Wednesday, January 11, 2006

Alito and the Right to Privacy, Part 6

Here we are less concerned with specific policies (i.e., abortion) and more generally concerned with Judge Alito's views on whether, and the extent to which, a "right to privacy" can be found in the U.S. Constitution.

Highlights from Day 2 of the Alito Confirmation hearings.

SPECTER: Starting with the woman's right to choose, Judge Alito, do you accept the legal principles articulated in Griswold v. Connecticut that the liberty clause in the Constitution carries with it the right to privacy?

ALITO: Senator, I do agree that the Constitution protects a right to privacy. And it protects the right to privacy in a number of ways. The Fourth Amendment certainly speaks to the right of privacy. People have a right to privacy in their homes and in their papers and in their persons. And the standard for whether something is a search is whether there's an invasion of a right to privacy, a legitimate expectation of privacy.

SPECTER: Well, Griswold dealt with the right to privacy on contraception for married women. You agree with that.

ALITO: I agree that Griswold is now, I think, understood by the Supreme Court as based on liberty clauses of the due process clause of the Fifth Amendment and 14th Amendment.

SPECTER: Would you agree, also with Eisenstat, which carried forward Griswold to single people?

ALITO: I do agree also with the result in Eisenstat.

SPECTER: Let me move now directly into Casey v. Planned Parenthood, and picking up the gravamem of Casey as it has applied Roe on the woman's right to choose, originating from the privacy clause, with Griswold being its antecedent. And I want to take you through some of the specific language of Casey to see what your views are and what weight you would ascribe to this rationale as you would view the woman's right to choose.

In Casey, the joint opinion said, quote, "People have ordered their thinking and lives around Roe. To eliminate the issue of reliance would be detrimental. For two decades of economic and social development, people have organized intimate relationships in reliance on the availability of abortion in the event contraception should fail." Pretty earthy language, but that's the Supreme Court's language. And the court went on to say, quote, T"he ability of women to participate equally in the economic and social life of the nation has become facilitated by their ability to control their reproductive lives." Now, that states, in specific terms, the principle of reliance, which is one of the mainstays, if not the mainstay, of stare decisis precedent to follow tradition.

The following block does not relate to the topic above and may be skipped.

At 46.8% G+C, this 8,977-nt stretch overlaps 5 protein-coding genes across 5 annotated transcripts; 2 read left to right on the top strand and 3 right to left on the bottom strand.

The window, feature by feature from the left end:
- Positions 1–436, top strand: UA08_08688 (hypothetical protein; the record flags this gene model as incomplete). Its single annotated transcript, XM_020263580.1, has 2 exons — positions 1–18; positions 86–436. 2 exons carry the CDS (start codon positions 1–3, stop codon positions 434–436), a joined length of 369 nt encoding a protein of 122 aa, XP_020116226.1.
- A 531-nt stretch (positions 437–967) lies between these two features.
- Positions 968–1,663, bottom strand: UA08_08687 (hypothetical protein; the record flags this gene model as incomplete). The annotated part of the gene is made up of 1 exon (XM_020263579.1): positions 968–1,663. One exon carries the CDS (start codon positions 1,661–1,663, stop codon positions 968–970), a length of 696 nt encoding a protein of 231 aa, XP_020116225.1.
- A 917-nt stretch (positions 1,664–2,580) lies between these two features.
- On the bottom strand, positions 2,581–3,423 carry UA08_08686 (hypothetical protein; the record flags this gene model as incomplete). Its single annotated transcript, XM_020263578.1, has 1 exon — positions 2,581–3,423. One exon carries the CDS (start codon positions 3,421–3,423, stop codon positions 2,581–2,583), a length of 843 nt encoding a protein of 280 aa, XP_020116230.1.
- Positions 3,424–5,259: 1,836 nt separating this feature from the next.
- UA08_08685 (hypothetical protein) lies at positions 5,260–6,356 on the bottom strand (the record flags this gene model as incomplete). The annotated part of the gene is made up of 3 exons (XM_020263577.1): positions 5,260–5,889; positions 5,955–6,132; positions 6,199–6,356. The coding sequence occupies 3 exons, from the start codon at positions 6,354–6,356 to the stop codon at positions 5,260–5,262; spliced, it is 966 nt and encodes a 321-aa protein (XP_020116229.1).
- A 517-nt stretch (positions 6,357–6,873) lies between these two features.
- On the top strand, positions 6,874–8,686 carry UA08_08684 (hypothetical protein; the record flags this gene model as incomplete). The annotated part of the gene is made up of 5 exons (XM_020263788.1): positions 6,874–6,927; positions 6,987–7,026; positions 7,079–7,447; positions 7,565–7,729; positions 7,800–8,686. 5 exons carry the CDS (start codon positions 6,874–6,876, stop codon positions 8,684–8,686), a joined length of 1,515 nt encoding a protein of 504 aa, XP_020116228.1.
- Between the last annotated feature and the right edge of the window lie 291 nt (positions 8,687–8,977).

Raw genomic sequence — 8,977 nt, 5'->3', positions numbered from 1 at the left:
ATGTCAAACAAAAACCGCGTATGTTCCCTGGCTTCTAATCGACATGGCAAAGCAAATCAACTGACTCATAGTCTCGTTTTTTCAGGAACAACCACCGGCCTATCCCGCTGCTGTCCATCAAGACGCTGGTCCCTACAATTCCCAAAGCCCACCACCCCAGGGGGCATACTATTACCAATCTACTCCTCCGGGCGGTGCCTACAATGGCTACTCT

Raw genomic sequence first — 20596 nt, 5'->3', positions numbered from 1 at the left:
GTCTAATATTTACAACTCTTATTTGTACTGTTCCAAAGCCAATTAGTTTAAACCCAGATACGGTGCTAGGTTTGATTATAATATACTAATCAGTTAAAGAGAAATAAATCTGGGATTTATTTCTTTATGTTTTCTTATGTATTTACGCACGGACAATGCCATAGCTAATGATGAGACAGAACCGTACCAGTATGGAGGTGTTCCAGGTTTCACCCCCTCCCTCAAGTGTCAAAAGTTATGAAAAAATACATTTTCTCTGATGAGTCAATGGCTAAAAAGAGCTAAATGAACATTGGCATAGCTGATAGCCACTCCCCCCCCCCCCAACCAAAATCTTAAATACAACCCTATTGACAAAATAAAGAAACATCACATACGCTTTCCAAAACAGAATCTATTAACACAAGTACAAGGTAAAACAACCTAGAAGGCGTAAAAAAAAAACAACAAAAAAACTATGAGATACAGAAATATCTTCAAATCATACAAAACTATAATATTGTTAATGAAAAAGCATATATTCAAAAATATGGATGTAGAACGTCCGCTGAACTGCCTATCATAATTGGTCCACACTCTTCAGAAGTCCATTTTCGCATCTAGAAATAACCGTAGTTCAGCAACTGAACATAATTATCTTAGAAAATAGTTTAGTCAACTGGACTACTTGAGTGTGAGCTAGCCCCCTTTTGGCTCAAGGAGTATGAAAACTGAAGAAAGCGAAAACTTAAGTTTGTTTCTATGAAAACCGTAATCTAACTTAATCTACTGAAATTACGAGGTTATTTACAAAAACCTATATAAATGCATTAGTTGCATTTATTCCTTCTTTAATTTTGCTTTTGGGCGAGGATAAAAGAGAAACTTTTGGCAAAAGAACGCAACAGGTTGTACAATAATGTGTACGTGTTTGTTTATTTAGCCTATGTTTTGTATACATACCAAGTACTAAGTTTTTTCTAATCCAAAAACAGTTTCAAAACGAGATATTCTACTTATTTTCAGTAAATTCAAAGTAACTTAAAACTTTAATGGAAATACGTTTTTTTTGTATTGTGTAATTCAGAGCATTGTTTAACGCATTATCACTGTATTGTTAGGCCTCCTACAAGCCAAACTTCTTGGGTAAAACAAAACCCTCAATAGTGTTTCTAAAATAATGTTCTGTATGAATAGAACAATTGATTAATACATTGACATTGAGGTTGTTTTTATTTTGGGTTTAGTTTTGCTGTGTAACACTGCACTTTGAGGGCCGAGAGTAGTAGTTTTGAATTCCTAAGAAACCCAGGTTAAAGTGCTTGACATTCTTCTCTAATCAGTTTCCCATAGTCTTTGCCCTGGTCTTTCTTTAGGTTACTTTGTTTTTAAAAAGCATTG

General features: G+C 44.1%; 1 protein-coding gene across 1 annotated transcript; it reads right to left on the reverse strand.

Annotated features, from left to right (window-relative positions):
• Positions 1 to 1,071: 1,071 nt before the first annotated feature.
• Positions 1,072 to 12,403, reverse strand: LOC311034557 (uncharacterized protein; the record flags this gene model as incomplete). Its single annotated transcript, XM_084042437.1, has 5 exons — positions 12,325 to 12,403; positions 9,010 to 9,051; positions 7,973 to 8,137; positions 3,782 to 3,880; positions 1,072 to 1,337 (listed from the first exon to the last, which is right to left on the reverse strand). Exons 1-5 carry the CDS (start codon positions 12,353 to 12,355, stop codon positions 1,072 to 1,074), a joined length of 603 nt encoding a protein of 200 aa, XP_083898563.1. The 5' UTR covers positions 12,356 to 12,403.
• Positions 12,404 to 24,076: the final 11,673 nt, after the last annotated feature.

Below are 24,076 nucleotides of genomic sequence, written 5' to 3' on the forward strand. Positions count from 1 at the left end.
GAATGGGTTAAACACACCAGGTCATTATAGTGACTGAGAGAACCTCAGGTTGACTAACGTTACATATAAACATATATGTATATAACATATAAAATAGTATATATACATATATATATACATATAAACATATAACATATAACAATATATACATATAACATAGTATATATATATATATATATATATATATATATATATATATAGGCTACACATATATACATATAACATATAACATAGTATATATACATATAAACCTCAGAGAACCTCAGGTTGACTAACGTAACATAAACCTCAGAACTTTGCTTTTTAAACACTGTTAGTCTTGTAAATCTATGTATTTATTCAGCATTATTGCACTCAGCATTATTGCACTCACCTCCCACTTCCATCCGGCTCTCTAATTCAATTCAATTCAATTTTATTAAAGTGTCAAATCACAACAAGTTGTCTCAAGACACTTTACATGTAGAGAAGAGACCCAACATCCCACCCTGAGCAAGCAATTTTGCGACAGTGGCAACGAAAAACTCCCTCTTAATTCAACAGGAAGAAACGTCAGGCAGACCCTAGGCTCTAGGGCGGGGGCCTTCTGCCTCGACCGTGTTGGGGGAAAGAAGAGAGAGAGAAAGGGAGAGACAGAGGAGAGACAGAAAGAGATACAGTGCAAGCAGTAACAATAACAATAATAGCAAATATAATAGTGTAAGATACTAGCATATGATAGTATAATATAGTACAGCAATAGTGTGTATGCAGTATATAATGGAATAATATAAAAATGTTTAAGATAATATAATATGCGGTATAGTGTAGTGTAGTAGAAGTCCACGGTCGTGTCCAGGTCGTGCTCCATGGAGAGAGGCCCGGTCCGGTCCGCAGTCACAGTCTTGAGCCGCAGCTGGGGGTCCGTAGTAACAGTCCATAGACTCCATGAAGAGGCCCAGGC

SPECTER: How would you weigh that consideration on the woman's right to choose?

ALITO: Well, I think the doctrine of stare decisis is a very important doctrine. It's a fundamental part of our legal system. And it's the principle that courts in general should follow their past precedents. And it's important for a variety of reasons. It's important because it limits the power of the judiciary. It's important because it protects reliance interests. And it's important because it reflects the view that courts should respect the judgments and the wisdom that are embodied in prior judicial decisions. It's not an exorable command, but it is a general presumption that courts are going to follow prior precedents.


SPECTER: Judge Alito, let me move to the dissenting opinion by Justice Harlan in Poe v. Ullman where he discusses the constitutional concept of liberty and says, quote, The traditions from which liberty developed, that tradition is a living thing.

SPECTER: Would you agree with Justice Harlan that the Constitution embodies the concept of a living thing?

ALITO: I think the Constitution is a living thing in the sense that matters, and that is that it is -- it sets up a framework of government and a protection of fundamental rights that we have lived under very successfully for 200 years. And the genius of it is that it is not terribly specific on certain things. It sets out -- some things are very specific, but it sets out some general principles and then leaves it for each generation to apply those to the particular factual situations that come up.

SPECTER: Would you agree with Cardozo in Palco that it represents the values of a changing society?

ALITO: The liberty component of the Fifth Amendment and the 14th Amendment, which I was talking about earlier, embody the deeply-rooted traditions of a country. And it's up to each -- those traditions and those rights apply to new factual situations that come up. As times change, new factual situations come up, and the principles have to be applied to those situations. The principles don't change. The Constitution itself doesn't change. But the factual situations change. And, as new situations come up, the principles and the rights have to be applied to them.


Post a Comment

<< Home